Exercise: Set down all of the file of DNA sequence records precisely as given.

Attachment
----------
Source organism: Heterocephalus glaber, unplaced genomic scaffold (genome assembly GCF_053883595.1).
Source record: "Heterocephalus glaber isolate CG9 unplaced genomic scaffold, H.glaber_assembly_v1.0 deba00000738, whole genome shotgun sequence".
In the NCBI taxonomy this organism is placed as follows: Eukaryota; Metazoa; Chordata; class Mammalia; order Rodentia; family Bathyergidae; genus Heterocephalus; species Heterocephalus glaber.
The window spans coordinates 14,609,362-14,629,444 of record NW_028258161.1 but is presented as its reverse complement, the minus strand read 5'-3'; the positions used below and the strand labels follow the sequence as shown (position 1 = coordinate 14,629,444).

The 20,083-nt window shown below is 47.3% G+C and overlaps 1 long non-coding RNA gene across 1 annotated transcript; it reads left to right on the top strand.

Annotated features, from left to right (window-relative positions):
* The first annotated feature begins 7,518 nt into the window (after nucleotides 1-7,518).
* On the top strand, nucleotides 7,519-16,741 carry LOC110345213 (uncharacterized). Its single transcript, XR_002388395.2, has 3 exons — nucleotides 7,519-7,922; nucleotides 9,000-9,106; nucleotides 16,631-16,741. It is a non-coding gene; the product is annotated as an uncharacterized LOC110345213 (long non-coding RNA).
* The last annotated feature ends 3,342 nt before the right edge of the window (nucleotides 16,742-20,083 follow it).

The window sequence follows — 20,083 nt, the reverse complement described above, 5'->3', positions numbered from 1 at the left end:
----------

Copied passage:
Source organism: Heterocephalus glaber, unplaced genomic scaffold (genome assembly GCF_053883595.1).
Source record: "Heterocephalus glaber isolate CG9 unplaced genomic scaffold, H.glaber_assembly_v1.0 deba00000738, whole genome shotgun sequence".
In the NCBI taxonomy this organism is placed as follows: Eukaryota; Metazoa; Chordata; class Mammalia; order Rodentia; family Bathyergidae; genus Heterocephalus; species Heterocephalus glaber.
The window spans coordinates 14,609,362-14,629,444 of record NW_028258161.1 but is presented as its reverse complement, the minus strand read 5'-3'; the positions used below and the strand labels follow the sequence as shown (position 1 = coordinate 14,629,444).

The 20,083-nt window shown below is 47.3% G+C and overlaps 1 long non-coding RNA gene across 1 annotated transcript; it reads left to right on the top strand.

Annotated features, from left to right (window-relative positions):
* The first annotated feature begins 7,518 nt into the window (after nucleotides 1-7,518).
* On the top strand, nucleotides 7,519-16,741 carry LOC110345213 (uncharacterized). Its single transcript, XR_002388395.2, has 3 exons — nucleotides 7,519-7,922; nucleotides 9,000-9,106; nucleotides 16,631-16,741. It is a non-coding gene; the product is annotated as an uncharacterized LOC110345213 (long non-coding RNA).
* The last annotated feature ends 3,342 nt before the right edge of the window (nucleotides 16,742-20,083 follow it).

The window sequence follows — 20,083 nt, the reverse complement described above, 5'->3', positions numbered from 1 at the left end: